Here's What Cold Weather Does to Your Body When You're Inactive
Baby, it's cold outside—and it's not even winter yet! Unfortunately, the change of seasons can negatively impact your overall well-being in several ways, and it's important to not skip a beat when it comes to being consistent with your workouts. We spoke to Jen Widerstrom, celebrity trainer and Pikmin Bloom expert, and are here to let you know exactly what cold weather does to your body when you're inactive, along with what you can do about it. So read on, and keep your exercise routine strong!
If you're an early morning runner or gym enthusiast, heading outside to start your strides or getting to the gym throughout cold temps can be pretty brutal. The easier route to take for some is to hit the snooze button and catch some extra Z's. We feel your pain, but take advice from Widerstrom, and don't do it!
Instead of falling off track, switch up your routine, and work out at home or head out later in the day when the sun is shining and being outside is more doable. Consider adding some fun, seasonal cardio to your weekends, such as skiing, skating, or snowshoeing. There are negative consequences to your body that result from cold weather if you don't get sufficient movement, so it's crucial to be aware. Keep reading to learn more about what cold weather does to your body when you're inactive.
You may experience pain, inflammation, and weight gain.
Eat This, Not That! chatted with Widerstrom to find out exactly how important motion is for your body. Widerstrom says, "[Motion] naturally increases your body's flexibility while reducing inflammation and your sensitivity to pain. So, inactivity at any temperature is a one-way ticket to pain and the accumulation of unwanted fat pounds because it puts you in a surplus of energy—aka calories that are unused."
Gaining weight during the colder months is very common, Healthline reports. After all, it's the holiday season (Hello, homemade stuffing, gravy, and sweet potato casserole!) and many people like to cozy up by the fire to binge-watch their favorite flicks, becoming more sedentary. Needless to say, it should come as no surprise that in a study published in the journal Eating and Weight Disorders, participants dropped weight from winter to springtime and put on weight during the fall and winter months.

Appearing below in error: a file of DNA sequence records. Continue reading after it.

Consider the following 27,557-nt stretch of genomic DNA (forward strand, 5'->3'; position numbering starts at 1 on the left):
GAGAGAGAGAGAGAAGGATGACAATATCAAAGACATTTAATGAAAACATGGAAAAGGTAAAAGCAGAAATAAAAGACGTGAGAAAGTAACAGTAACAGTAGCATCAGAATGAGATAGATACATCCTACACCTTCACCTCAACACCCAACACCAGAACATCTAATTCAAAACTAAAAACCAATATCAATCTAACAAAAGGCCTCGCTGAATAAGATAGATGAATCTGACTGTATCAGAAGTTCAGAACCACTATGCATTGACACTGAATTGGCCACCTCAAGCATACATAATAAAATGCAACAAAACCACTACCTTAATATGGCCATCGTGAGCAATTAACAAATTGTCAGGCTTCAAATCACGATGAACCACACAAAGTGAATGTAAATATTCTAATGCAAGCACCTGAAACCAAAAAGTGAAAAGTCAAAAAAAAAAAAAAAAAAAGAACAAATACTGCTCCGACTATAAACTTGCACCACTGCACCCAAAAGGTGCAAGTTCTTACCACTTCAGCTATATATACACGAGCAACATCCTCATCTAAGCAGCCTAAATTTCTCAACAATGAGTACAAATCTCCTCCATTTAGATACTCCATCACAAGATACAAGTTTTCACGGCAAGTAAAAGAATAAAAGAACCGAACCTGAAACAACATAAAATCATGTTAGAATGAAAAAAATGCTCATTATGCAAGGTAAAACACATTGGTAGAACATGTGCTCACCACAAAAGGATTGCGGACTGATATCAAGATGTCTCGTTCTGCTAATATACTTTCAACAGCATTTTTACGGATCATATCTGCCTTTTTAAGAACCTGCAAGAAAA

Your immune system may be compromised.
It's important to remain active, fit, and healthy during cold and flu season. Your body works harder in frigid temps, and workouts will help kick up your immune system, Aston University explains. How so? Exercise pushes bacteria right out of your airways and lungs, which can decrease your risk of illness, flu, colds, and more, according to MedlinePlus. Physical activity also modifies your white blood cells and antibodies, helping you fight illness. The short elevation in your temperature caused by physical activity can ward off bacteria and infection. Lastly, a good workout can lower the release of stress hormones in your system, which can also help prevent you from getting sick.
You may feel depressed.
It's common to feel depressed or moody during the colder months, due to the lack of vitamin D from the sun. People stay indoors much more and tend to not make as many plans as they do during the warmer weather months. And when you don't have a lot of energy and you're feeling blue, this can make consistency quite challenging.
Widerstrom shares, "Even on my most low-energy days I still move and do something as simple as walking." To help her remain consistent, she uses a walking app, Pikmin Bloom, telling us that it helps keep her out of the energy surplus and also free of pain. The app has group challenges that are fun to do, as they are great company and provide incentives to get in more steps.
It's healthy to be social, and your local gym can also provide an excellent opportunity to be around people with common interests. Learn what works best for you, and get to it!